Interplanetary Space Vehicle
|Thor Heyerdahl, Leif Erickson, Nobu Shirase and Ferdinand Magellan|
|Base Hull||ESA Interplanetary Space Vehicle|
|Width||8 meters |
(16 with radiators extended)
|Height||8 meters |
(16 with radiators extended)
|Drive Type||6 ESA improved ion drives (hardtech)|
|Drive Rating||1g acceleration on full burn,|
0.1 g in economy mode
|Primary Manufacturer||European Space Agency, with JAXA supplied Toshiba Electrostatic Stellarator|
|Owner||European Space Agency|
|Registry Number||ESA-ISV-001 to -004|
|Primary Crew||3 (pilot, copilot, engineer)|
|Other Crew||up to 7 additional astronauts|
|“||This evening, the Thor Heyerdahl, the Leif Erickson, the Nobu Shirase and the Ferdinand Magellan will depart from our depot and will be heading for Saturn.||”|
—ESA press conference on November 10th 2017
While the flight of the Thor Heyerdahl prototype was considered a full success by ESA and JAXA, the flight supplied them with a lot of additional data about the ships system. Based on this data the next three ships became a more modular system to support the planned mission to Saturn.
The Thor Heyerdahl was carefully taken apart while its sister ships were assembled. In April 2017 the Leif Erickson is visiting Venus, three months later the Nobu Shirase is beginning its Saturn flyby mission. When the Thor Heyerdahl's refit is finished, all three other ISVs are back at Nouveau Paris to prepare for the Aurora (Station) mission to the Saturn moon Pan.
On November 10th 2017 all four ships leave Earth together to deliver the crew and the first batch of supplies to the icy moon of Saturn. It takes to ships two month to get to Saturn and back, which is repeated another two times in 2018.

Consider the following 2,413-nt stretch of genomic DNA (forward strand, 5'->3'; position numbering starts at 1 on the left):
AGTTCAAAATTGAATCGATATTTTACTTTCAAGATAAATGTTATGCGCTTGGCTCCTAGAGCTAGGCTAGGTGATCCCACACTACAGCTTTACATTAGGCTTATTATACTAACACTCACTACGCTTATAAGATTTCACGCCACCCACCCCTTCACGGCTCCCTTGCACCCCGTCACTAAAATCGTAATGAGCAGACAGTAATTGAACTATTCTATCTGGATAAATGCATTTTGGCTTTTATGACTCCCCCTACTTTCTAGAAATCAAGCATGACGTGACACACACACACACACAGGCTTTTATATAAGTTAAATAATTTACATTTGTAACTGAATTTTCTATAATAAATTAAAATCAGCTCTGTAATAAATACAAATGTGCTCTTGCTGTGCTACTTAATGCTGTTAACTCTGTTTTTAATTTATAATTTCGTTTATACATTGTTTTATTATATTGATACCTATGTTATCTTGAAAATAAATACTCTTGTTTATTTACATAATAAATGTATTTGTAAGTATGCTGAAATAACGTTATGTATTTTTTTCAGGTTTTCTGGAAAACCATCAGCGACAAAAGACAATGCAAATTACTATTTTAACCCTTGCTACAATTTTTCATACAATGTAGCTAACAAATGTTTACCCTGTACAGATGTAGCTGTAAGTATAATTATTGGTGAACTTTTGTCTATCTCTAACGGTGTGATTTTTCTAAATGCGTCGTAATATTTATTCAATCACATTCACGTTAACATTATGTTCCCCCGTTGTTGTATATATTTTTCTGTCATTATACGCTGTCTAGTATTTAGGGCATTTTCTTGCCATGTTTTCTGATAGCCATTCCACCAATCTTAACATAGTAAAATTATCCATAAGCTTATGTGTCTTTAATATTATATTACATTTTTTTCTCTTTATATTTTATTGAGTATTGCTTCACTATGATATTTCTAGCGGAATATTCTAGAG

Since the Aurora Station was declared active in late 2018, at least two of the ISVs are either carrying cargo back and forth between Earth and the Station or kept on call for the trip.
The Interplanetary Space Vehicles are direct successors of the design of the Thor Heyerdahl, just cut into multiply cylindrical sections connected by docking ports.
The first section is the crew and command module, the only part of the ship that has life support. The section can be used by up to 10 astronauts to fly the ship towards its target, with a maximum life support time of three months.
The second section is a cargo hold, more than 20 meters long and a total of ten meters wide. It can hold up to 80 tons of supplies and construction materials, which allow the ship to transport even bulky space station parts in one piece. The cargo section was not present in the original Thor Heyerdahl.
The third section is a short cylinder which contains the nitrogen reaction mass for the ISVs ion drive. A single reaction mass module allows the ship to fly from Earth to Saturn and back without refueling.
The final section contains the fusion reactor and six ion drives. Data gathered during the flight of the Thor Heyerdahl made ESA to remove the 7th drive unit safe mass for the rest of the ship. The engine section also has a group of three heat radiators, which have to be extended during the flight of the ship.
All sections are equipped with two docking connectors, which allow an ISV to carry multiple modules of all types with it. Of course the last section must contain an engine system.
- With a full thrust of 1g the reaction mass of the ship will run out within a few days
- Helium-3 for the fusion reactors is gathered by the Aurora Station on Pan
- The ion drive of the ISVs is based on the “Ultra-low reaction mass thrusters” designs from the Whole Fenspace Catalog.
The four Interplanetary Space Vehicles are featured in the following stories: